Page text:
Philip Pearlstein on Francis Picabia
ARTnews

Blog post revisiting Philip Pearlstein’s 1970 essay on Francis Picabia on the occasion of the exhibition Francis Picabia: Our Heads Are Round so Our Thoughts Can Change Direction at MoMA, New York, on view from November 21, 2016 – March 19, 2017. Pearlstein writes: “The effort to try to understand the recent past was so […]

Barbara Rose on Painting After Postmodernism
The Art Newspaper

An excerpt from Barbara Rose’s catalog essay for the exhibition Painting After Postmodernism: Belgium / USA, on view through November 16 at Vanderborght and Cinéma Galeries/the Underground, Brussels. The show features works by Mil Ceulemans, Joris Ghekiere, Bernard Gilbert, Marc Maet, Werner Mannaers, Xavier Noiret-Thomé, Bart Vandevijvere, Jan Vanriet, Walter Darby Bannard, Karen Gunderson, Martin […]

Notes on Euan Uglow
Powers of Observation

Chris Bennett recalls his studies with Euan Uglow. Bennet writes: “[Uglow] was not interested in ‘painting something out of the corner of the eye’ but wanted to ‘attack’ it head on. Everything was to be looked at directly and ‘in focus’; he wasn’t interested in painting the sensation of a glance for example. He would […]

Julie Mehretu: Can Social Abstraction Succeed?
Art F City

Paddy Johnson reviews Julie Mehretu: Hoodnyx, Voodoo and Stelae at Marian Goodman Gallery, New York, on view through October 29, 2016. Johnson writes: “Without the titles, there’s no way to identify the grim events that inspire [Mehretu’s] work. The paintings add little to a path of abstract artist well trodden by now. With them, the mass […]

Florine Stettheimer: Feminist Provocateur
Hyperallergic

Barbara Bloemink considers painter Florine Stettheimer’s important, but often overlooked, contributions as a feminist. Bloemink writes: “Stettheimer never painted ‘fantasies’ — her works are all based on factual, thoroughly researched details — and her style and subject matter were carefully chosen. She prophetically chose to portray unique subjects, including race, sexual orientation, gender, and religion, in […]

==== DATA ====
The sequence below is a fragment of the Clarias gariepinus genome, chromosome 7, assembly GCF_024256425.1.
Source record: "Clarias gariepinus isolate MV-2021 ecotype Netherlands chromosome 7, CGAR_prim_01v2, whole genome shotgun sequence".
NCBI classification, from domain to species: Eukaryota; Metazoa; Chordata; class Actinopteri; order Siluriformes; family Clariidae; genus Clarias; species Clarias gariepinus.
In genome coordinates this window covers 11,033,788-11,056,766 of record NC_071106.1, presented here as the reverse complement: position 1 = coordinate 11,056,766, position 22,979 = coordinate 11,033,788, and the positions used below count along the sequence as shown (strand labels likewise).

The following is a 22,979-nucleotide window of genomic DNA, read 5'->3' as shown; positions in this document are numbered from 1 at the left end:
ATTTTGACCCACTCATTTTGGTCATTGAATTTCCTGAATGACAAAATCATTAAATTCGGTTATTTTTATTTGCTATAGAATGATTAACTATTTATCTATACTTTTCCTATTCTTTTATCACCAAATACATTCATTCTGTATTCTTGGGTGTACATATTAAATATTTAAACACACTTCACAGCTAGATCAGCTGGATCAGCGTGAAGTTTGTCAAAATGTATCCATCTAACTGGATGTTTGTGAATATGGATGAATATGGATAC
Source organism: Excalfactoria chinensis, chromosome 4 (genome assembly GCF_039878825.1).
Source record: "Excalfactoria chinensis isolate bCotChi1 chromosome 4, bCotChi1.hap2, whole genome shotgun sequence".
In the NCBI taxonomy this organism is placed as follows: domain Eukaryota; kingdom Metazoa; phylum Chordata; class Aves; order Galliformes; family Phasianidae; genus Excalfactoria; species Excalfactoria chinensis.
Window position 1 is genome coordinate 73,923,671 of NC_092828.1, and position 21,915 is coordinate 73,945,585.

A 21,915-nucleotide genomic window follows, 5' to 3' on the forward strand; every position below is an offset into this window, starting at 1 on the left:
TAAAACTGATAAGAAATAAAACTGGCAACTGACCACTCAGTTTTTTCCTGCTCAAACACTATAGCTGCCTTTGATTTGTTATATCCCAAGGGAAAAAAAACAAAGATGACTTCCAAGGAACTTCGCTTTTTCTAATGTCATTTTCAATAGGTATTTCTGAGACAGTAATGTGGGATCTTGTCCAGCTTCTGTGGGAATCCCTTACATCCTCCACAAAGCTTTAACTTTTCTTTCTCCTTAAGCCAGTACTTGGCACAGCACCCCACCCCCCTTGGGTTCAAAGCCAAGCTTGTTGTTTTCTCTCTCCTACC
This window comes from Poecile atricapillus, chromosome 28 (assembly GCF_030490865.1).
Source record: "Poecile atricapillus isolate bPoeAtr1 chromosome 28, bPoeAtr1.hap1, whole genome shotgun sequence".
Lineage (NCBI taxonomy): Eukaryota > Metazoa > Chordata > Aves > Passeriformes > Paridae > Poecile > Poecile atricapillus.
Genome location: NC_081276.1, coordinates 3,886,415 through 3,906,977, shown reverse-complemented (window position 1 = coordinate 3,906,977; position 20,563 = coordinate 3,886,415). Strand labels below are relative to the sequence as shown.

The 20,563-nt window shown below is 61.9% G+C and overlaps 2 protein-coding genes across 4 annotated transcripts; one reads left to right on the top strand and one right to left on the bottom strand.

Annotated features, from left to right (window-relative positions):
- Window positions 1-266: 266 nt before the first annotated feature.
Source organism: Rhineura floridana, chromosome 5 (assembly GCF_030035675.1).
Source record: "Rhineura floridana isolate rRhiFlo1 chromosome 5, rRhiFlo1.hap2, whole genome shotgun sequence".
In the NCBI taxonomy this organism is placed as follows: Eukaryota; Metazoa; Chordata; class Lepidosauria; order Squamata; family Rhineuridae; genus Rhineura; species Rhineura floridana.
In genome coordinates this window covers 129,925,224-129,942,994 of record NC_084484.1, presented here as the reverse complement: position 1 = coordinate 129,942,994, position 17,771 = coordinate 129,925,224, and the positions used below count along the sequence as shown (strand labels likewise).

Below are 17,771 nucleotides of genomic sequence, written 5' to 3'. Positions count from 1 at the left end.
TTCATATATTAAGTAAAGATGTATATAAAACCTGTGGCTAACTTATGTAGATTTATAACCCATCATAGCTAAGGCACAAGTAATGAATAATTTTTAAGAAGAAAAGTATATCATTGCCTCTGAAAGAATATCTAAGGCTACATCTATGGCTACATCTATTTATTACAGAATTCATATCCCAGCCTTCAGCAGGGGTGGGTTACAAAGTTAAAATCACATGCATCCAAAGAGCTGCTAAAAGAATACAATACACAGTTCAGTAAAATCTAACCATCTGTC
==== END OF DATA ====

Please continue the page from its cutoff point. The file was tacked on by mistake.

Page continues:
The Chase: Turner’s Rain, Steam and Speed
London Review of Books

Inigo Thomas reconsiders J.M.W. Turner’s Rain, Steam and Speed: The Great Western Railway (1844). Thomas asks: “chasing after hares is as old as any ancient rite, but who or what is hunting the hare in Turner’s painting? Is it just a train, and how familiar, really, is that location? You can shut down the iconographical […]

Rhetorical Abstraction in the Age of the Incidental Viewer
Hyperallergic

Gwenaël Kerlidou reflects on the work of Frank Stella. Kerlidou writes: “Stella’s main argument boils down to this: How to make paintings that don’t lose the status of paintings by becoming objects — paintings that evacuate the subjectivity of both the painter and the viewer, and replace it with historical necessity? But, by rejecting expression, […]

Pat Passlof: Paintings from the 50s

An exhibition of early works by Pat Passlof tells the story of a talented, audacious painter coming of age during a legendary decade of New York painting.

John Walker at Alexandre Gallery

John Walker’s recent paintings, on view at Alexandre Gallery, continue to revitalize abstraction through intense, prolonged immersion in nature.

Soutine: Art More Like Life

A modest, yet riveting selection of paintings by Soutine at Paul Kasmin Gallery highlighted the artist’s feverish dedication to “sensations-in-paint.”

Abstract Critical: Round-up

A round-up of fifteen articles and features about painting from Abstract Critical.